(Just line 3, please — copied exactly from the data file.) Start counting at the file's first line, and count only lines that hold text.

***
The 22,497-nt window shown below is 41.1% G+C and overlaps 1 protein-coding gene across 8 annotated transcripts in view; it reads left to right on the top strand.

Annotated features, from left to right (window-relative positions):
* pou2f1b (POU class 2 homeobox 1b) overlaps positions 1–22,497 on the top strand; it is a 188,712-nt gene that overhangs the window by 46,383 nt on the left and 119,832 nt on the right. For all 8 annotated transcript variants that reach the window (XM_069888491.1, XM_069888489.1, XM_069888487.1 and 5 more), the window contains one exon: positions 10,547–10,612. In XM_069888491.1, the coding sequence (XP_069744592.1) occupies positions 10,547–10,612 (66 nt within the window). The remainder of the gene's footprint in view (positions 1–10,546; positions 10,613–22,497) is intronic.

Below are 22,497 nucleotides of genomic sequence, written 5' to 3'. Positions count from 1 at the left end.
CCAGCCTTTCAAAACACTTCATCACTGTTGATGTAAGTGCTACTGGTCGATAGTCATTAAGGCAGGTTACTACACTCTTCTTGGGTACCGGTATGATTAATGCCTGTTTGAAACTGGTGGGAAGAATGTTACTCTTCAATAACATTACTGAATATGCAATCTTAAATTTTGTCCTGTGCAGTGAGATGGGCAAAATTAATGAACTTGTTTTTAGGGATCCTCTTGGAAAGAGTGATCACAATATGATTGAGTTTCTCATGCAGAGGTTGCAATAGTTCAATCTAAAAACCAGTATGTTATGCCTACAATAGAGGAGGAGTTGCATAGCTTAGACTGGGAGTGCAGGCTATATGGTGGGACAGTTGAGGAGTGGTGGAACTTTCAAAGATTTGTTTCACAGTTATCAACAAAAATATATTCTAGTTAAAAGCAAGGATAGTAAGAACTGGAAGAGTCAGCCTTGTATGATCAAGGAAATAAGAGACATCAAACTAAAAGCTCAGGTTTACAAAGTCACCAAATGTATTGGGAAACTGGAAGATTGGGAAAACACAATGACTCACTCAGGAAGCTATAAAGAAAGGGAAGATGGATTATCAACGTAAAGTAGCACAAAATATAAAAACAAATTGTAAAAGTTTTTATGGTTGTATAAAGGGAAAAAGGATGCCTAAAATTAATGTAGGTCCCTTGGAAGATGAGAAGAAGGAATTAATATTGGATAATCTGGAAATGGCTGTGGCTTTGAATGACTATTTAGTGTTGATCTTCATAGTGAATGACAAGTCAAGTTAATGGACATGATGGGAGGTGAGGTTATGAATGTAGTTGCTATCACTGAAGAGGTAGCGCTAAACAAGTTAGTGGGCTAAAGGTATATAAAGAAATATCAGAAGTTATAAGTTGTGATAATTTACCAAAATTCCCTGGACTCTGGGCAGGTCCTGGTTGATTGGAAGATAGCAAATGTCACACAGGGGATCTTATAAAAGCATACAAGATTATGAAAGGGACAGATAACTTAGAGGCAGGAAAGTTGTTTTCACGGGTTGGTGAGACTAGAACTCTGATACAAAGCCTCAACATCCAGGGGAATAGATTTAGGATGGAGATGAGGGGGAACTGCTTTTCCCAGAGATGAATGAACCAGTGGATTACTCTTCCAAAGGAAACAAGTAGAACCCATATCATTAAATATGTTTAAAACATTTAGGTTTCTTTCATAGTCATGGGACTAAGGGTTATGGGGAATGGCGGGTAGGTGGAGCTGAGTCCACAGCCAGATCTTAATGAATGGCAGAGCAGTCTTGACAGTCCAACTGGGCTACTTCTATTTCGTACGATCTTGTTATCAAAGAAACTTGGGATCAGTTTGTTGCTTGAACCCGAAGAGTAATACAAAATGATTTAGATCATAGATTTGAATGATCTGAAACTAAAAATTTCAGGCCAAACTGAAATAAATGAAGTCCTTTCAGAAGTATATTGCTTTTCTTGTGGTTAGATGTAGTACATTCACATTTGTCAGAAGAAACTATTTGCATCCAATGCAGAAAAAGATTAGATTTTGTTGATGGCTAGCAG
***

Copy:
* pou2f1b (POU class 2 homeobox 1b) overlaps positions 1–22,497 on the top strand; it is a 188,712-nt gene that overhangs the window by 46,383 nt on the left and 119,832 nt on the right. For all 8 annotated transcript variants that reach the window (XM_069888491.1, XM_069888489.1, XM_069888487.1 and 5 more), the window contains one exon: positions 10,547–10,612. In XM_069888491.1, the coding sequence (XP_069744592.1) occupies positions 10,547–10,612 (66 nt within the window). The remainder of the gene's footprint in view (positions 1–10,546; positions 10,613–22,497) is intronic.